Project Teams Still Overlook These Sneaky Budget Killers

Achieving project success means not only ensuring that expected results are delivered on time, but also that expenses stay in line with the approved budget. It takes careful planning and strict project controls to maintain budget adherence, but it can sometimes still be a challenge if collaborators and others aren’t equally diligent. If your project has gone over budget unexpectedly, see if these budget killers are the cause.

Hand with money

Regulatory fees. Mandated expenses can throw a budget out of whack if they appear without warning somewhere in the middle of a project. These required fees come with the additional downside that the project team rarely has any control over how much the expenditures will be and when they’ll be due. There’s a broad variety in the types of licensing, permitting, and related expenses PMP®s must consider, which compounds the problem—just when the team thinks it has the prices figured out, the next project comes along with slightly different requirements and the fee estimating process must start all over again. Regulatory fees are also commonly missed because sometimes it isn’t clear if a license or permit is actually required, let alone how much the transaction will end up costing.

Solution: One good strategy to stay ahead of potential regulatory fees is to network with other professionals locally and within your industry. They can offer current insight about permitting requirements and fee structures. Regulators are another good source of information and may even be able to alert the project team about upcoming fee increases.

Other departments. It’s common for PMP®s to solicit support from other departments within the organization. The partnerships vary widely and may include groups from purchasing to human resources, marketing to facilities. Unfortunately, the project team is often surprised when they discover these internal partners are disconnected from the project’s budget. An HR team that’s under pressure to bring in additional expertise quickly, for example, may enlist an outside headhunter without considering the cost, which is eventually passed along to the Project Team. Similarly, the purchasing group might not realize that something as seemingly inconsequential as a 5 percent price increase over the expected cost for materials could actually be a huge hit to a relatively small project budget.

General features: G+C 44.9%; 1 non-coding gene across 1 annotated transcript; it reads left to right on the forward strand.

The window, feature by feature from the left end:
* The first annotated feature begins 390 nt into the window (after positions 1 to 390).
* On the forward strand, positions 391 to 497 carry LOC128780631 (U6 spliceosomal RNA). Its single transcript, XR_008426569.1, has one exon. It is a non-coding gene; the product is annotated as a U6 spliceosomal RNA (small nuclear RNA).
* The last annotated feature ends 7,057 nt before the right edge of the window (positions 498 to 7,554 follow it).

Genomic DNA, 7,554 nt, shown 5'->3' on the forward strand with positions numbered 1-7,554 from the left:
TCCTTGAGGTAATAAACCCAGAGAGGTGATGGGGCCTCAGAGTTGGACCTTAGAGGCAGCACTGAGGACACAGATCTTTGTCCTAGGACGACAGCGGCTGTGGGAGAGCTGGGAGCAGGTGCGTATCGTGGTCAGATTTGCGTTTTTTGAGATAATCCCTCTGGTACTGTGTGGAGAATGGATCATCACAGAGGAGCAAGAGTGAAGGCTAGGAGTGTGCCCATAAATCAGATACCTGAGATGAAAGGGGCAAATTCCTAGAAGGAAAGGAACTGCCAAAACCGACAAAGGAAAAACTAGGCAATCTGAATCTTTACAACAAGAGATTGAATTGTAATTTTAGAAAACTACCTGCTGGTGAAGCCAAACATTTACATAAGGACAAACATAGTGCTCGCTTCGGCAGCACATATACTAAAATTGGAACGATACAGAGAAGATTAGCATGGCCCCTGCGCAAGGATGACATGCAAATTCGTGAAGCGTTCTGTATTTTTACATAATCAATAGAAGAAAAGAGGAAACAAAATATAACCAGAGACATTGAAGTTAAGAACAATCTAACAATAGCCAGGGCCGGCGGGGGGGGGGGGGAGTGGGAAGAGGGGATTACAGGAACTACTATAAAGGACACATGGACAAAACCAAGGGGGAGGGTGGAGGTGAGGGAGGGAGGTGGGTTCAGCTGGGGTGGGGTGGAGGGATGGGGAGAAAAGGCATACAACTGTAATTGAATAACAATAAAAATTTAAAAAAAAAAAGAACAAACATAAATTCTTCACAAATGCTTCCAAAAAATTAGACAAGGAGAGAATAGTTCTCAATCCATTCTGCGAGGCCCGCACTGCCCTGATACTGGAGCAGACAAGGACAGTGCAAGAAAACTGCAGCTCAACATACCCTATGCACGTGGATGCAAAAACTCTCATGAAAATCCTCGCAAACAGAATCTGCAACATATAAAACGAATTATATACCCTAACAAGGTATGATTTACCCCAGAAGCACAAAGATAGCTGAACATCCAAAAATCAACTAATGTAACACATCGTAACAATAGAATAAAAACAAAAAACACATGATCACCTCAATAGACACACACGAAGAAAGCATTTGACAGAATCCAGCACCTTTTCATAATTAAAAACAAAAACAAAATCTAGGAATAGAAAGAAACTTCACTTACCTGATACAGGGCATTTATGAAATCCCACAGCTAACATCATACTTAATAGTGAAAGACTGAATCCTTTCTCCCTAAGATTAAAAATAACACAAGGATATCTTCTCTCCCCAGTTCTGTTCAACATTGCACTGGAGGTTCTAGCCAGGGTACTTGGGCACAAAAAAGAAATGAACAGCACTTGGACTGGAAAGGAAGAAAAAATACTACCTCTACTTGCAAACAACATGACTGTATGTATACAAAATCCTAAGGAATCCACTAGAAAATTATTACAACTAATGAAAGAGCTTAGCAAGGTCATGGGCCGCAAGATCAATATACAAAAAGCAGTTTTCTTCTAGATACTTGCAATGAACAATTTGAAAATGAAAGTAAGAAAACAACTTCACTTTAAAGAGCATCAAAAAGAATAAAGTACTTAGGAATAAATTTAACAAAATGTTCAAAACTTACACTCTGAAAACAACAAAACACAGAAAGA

Solution: Involving internal partners early in the project planning phase and again as the project moves through its lifecycle can be instrumental in avoiding these types of unpleasant budget surprises. It’s also a good idea to actively encourage other departments to share questions or information about anticipated expenditures that may deviate from the approved budget.

Executives and sponsors. Ironically, the groups typically most interested in keeping project expenses in check are frequently responsible for significant cost overruns. There are many reasons for this phenomenon, including sponsors who fail to treat a pet project with the appropriate level of objectivity and executives who are so focused on chasing the next competitive advantage that they forget about the project’s original parameters. It’s also not unheard of for the organization’s leadership team to simply lose track of where a project’s budget numbers are falling. As they search for ways to tackle emerging market challenges they don’t realize that existing budgets can’t support their new initiatives.

Solution: Make budget reviews a recurring agenda item during project meetings and add them to status update communications. This helps curtail mid-stream additions by the executive team and ensures sponsors are aware of budget limitations. As each line item approaches its maximum, it may also be helpful to highlight those issues so there’s no question what level of funding remains available and where the approved budgets have been exhausted.

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